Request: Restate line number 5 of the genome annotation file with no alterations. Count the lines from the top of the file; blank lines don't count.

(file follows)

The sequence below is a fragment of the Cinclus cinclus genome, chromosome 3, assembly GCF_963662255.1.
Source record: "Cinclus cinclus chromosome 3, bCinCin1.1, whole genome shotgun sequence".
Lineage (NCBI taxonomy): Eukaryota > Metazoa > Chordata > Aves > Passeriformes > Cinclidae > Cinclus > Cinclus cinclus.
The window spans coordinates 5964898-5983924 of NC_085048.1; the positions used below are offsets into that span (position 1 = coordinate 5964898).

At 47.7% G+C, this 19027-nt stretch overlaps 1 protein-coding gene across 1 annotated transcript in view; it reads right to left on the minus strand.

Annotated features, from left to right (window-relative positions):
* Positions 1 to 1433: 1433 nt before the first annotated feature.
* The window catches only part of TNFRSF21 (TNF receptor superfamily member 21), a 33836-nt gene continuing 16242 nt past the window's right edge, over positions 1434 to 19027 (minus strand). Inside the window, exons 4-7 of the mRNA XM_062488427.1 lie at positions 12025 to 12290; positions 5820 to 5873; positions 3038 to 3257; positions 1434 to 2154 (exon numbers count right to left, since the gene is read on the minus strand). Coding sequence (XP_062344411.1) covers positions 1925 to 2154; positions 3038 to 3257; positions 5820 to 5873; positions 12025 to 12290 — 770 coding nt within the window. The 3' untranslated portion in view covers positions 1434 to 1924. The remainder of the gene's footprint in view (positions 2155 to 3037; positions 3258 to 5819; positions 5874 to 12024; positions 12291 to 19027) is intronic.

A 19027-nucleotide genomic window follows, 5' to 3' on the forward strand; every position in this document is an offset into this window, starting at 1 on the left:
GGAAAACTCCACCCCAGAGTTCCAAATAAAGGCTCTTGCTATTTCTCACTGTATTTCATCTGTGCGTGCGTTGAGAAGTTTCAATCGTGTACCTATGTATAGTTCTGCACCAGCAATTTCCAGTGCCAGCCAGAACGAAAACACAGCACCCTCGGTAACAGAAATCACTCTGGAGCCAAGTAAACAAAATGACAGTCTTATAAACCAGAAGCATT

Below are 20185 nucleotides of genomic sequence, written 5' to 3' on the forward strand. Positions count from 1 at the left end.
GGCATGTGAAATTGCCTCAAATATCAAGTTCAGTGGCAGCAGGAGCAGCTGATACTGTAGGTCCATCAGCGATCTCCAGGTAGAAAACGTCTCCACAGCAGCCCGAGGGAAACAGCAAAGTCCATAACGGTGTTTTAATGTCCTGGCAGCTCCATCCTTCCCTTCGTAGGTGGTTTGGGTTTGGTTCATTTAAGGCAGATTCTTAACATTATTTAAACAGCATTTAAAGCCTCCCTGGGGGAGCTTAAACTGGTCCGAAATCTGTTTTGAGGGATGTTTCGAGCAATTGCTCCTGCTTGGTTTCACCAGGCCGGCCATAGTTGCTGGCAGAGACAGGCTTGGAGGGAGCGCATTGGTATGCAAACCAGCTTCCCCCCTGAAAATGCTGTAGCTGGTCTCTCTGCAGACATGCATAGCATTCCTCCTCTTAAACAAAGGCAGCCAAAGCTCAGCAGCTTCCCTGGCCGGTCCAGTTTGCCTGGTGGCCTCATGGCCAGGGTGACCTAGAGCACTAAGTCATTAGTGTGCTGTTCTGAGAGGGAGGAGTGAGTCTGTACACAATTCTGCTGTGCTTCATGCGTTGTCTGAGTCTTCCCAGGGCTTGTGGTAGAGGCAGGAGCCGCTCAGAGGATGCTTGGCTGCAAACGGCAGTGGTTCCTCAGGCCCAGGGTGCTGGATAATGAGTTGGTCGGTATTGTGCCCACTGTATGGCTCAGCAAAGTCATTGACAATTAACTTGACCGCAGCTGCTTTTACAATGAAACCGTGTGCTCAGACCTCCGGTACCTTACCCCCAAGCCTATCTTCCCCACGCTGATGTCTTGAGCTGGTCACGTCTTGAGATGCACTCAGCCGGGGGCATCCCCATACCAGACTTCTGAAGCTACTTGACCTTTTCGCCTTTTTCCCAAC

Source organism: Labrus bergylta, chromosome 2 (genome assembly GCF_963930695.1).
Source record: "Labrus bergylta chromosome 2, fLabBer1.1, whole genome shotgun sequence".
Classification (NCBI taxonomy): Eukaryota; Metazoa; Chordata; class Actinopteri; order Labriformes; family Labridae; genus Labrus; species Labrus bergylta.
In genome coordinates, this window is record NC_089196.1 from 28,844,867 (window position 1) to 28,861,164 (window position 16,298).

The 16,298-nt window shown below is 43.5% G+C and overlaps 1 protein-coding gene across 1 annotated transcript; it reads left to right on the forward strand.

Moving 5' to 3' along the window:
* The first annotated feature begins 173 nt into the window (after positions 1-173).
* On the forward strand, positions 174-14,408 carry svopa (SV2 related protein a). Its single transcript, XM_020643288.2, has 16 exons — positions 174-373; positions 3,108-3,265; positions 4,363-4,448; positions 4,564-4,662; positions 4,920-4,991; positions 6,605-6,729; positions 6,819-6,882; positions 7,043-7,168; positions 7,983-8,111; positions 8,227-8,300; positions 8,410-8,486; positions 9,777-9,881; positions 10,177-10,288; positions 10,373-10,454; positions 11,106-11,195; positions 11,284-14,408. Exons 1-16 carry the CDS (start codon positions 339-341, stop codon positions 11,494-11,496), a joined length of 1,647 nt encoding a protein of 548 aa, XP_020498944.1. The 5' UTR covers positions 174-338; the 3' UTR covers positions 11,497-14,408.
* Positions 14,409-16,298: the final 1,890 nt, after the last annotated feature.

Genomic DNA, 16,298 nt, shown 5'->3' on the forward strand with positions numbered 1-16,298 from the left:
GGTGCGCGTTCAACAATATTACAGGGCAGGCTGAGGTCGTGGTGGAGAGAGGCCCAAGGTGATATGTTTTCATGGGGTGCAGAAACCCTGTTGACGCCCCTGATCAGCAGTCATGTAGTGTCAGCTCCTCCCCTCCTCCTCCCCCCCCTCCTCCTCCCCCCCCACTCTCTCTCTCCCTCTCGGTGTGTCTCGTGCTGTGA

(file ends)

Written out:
At 47.7% G+C, this 19027-nt stretch overlaps 1 protein-coding gene across 1 annotated transcript in view; it reads right to left on the minus strand.